For everyone who is thinking about doing a law degree, I would certainly suggest re-thinking your career plans hehe!

    Good luck everyone!
    Wow - that's pretty full on! How soon before your exams did you start your revision plan? The acronyms idea is brilliant though Have you got any other memory tips for our listeners on tonight's Surgery?

    Ami @ The Surgery x
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    (Original post by mobbsy91)
    I have to make sure that I lock out all distractions - that means only using my laptop when necessary, and use Cold Turkey (block certain sites for amount of time!) when necessary. That generally seems to work, and actually, if you just sit down, and get on with it, the time passes much more quickly. And if you think the hours drag on when revising - then just imagine the extra time you think you have before those pesky exams!
    Distractions and procrastination are the worst, right? That's really good advice - thank you!

    Ami @ The Surgery x
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    (Original post by BBC Radio 1)
    Wow - that's pretty full on! How soon before your exams did you start your revision plan? The acronyms idea is brilliant though Have you got any other memory tips for our listeners on tonight's Surgery?

    Ami @ The Surgery x
    I started at the beginning of march (organised hehe). Yes I got that idea from my tutor years ago.

    I would say that early revision is key, you do not want to be rushing because I have done that before and I've ended up having to resit.

    Also try and use cue cards, post-it-notes, stick revision on your bedroom walls, write different topics in different colours, use any means of remembering things.

    I have used many techniques and you need to try a few before you find one that works for you.
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    I'm studying for my GCSEs- started revising around mid-March (and yet still feel so very unprepared).

    I find that questions help me a lot: I think a lot of people learn the material but then have no idea how to apply it, so I try to make my revision focused around questioning myself. I'm using Anki to make flashcards and writing things like "state the two ways in which organisations like the Red Cross provide aid to war-torn countries" as opposed to, say, just having the two ways written on the card. It's my first time structuring revision like this, but it really seems to be working for me!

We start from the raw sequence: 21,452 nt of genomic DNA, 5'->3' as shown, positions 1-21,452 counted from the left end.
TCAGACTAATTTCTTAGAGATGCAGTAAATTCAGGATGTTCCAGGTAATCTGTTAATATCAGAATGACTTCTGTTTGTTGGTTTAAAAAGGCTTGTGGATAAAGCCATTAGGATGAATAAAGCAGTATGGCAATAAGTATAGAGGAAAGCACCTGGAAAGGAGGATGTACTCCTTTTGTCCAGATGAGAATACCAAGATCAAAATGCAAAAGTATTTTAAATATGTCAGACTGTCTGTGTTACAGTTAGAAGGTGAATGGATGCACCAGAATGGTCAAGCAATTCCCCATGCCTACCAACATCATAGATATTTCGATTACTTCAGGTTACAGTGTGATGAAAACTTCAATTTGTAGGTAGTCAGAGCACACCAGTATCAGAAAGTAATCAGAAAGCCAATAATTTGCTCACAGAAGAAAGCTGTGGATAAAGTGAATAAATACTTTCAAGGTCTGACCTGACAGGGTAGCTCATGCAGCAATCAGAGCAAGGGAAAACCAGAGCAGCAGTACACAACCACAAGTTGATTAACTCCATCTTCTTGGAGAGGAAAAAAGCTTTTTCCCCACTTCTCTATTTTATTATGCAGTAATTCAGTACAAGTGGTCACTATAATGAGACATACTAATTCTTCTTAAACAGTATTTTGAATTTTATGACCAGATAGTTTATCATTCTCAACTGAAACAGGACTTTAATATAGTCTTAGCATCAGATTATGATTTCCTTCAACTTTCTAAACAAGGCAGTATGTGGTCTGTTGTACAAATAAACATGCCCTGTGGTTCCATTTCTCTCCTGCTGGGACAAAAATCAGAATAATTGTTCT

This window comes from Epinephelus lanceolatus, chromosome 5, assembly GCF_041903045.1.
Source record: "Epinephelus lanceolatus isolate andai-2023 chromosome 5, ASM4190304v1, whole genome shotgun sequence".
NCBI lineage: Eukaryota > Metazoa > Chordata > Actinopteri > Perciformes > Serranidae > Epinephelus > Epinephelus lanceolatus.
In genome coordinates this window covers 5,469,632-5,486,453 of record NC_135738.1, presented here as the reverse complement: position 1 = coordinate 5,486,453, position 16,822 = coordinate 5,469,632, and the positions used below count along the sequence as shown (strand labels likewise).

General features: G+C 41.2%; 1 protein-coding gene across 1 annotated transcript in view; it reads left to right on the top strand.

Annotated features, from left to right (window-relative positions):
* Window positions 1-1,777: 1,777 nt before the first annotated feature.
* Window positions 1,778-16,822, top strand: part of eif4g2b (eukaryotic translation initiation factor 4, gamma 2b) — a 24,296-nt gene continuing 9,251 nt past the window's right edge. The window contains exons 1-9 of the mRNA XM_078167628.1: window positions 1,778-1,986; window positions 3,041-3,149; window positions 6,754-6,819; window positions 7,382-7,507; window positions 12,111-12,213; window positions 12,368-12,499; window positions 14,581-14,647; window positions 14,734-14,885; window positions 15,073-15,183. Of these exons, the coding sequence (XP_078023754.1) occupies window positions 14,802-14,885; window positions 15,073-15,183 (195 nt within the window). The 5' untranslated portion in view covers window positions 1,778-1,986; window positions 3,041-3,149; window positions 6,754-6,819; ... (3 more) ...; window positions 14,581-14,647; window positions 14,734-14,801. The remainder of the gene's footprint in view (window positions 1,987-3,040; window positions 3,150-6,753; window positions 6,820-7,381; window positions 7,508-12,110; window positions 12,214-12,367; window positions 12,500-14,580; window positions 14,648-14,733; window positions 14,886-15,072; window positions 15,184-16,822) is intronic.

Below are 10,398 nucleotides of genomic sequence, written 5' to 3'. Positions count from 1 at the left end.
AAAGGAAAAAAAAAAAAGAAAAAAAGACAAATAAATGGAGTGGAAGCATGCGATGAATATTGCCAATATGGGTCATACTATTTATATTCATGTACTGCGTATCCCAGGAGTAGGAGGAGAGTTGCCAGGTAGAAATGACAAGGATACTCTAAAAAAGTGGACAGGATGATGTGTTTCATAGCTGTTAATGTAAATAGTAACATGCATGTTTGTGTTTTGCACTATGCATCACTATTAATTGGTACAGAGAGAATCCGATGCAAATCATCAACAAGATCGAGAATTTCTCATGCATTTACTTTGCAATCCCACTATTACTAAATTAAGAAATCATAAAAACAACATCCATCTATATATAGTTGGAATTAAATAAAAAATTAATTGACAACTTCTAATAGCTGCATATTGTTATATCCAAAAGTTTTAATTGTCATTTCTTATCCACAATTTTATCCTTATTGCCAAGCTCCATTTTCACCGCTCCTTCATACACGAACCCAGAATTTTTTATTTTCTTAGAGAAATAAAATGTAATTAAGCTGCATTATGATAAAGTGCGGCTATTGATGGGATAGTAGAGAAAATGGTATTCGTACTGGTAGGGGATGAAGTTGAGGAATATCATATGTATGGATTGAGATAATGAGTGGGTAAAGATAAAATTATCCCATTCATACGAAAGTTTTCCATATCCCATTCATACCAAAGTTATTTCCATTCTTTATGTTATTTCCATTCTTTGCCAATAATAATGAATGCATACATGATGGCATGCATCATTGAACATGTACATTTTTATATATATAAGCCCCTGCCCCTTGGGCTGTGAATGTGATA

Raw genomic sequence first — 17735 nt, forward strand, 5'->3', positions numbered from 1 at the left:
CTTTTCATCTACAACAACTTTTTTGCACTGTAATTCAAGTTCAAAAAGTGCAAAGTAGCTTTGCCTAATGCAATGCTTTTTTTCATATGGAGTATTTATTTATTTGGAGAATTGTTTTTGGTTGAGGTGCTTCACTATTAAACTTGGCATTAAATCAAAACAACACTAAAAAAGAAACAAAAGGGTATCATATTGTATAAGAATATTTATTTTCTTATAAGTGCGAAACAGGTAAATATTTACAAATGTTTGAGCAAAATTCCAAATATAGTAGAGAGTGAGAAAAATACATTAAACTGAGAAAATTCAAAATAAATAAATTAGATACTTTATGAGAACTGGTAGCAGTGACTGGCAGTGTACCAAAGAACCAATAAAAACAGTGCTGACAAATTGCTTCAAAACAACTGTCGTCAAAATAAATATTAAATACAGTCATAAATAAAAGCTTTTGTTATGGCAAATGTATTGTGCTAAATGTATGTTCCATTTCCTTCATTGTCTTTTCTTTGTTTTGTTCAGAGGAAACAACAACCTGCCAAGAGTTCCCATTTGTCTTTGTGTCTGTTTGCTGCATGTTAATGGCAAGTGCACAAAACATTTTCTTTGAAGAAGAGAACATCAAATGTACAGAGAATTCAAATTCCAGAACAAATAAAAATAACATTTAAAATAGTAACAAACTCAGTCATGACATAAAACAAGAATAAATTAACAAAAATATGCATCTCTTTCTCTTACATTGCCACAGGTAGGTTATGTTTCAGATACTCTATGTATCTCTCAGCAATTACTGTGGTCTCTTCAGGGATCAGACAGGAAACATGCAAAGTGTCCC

Furthermore, I'm making sure I get specific things done on each day - today was finishing my RS unit on War and Peace, and then writing flashcards for Of Mice and Men. I can take as many breaks as I want, but I don't get to sleep until I finish those things (or have a cup of cocoa, which is probably the thing that's actually motivating me to work, oops!). And I'm hoping to do 4 practice papers a week from next week, following the idea that they don't change that ​much year-to-year.

    P.S. Milky93 - I'm very seriously considering doing Law at University....:eek:
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    (Original post by BBC Radio 1)
    Distractions and procrastination are the worst, right? That's really good advice - thank you!

    Ami @ The Surgery x
    Yeh, definitely the worst - I always find if I can get those out of the way, then my revision goes rather swimmingly... then it's onto the revision techniques, and I find the good ol' Captain's to be the best!
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    (Original post by Milky93)
    I started at the beginning of march (organised hehe). Yes I got that idea from my tutor years ago.

    I would say that early revision is key, you do not want to be rushing because I have done that before and I've ended up having to resit.

    Also try and use cue cards, post-it-notes, stick revision on your bedroom walls, write different topics in different colours, use any means of remembering things.

    I have used many techniques and you need to try a few before you find one that works for you.
    You're super organised! Do you fancy sharing some of your secrets on the phone with us on the show tonight? Drop me a PM if you're up for it!

    Ami @ The Surgery x
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    (Original post by roarchika)
    I'm studying for my GCSEs- started revising around mid-March (and yet still feel so very unprepared).

    I find that questions help me a lot: I think a lot of people learn the material but then have no idea how to apply it, so I try to make my revision focused around questioning myself. I'm using Anki to make flashcards and writing things like "state the two ways in which organisations like the Red Cross provide aid to war-torn countries" as opposed to, say, just having the two ways written on the card. It's my first time structuring revision like this, but it really seems to be working for me!

    Furthermore, I'm making sure I get specific things done on each day - today was finishing my RS unit on War and Peace, and then writing flashcards for Of Mice and Men. I can take as many breaks as I want, but I don't get to sleep until I finish those things (or have a cup of cocoa, which is probably the thing that's actually motivating me to work, oops!). And I'm hoping to do 4 practice papers a week from next week, following the idea that they don't change that ​much year-to-year.

    P.S. Milky93 - I'm very seriously considering doing Law at University....:eek:
    haha oh dear, good luck! All joking aside though, its hard but its very worth it if you stick to it and dont get left behind!
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    (Original post by BBC Radio 1)
    You're super organised! Do you fancy sharing some of your secrets on the phone with us on the show tonight? Drop me a PM if you're up for it!

    Ami @ The Surgery x
    Sorry I cant tonight but I'd really appreciate it if you let the listeners know about my revision tips!
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    Thanks for all your help tonight everyone! I'm sure these tips will definitely be helpful on the show!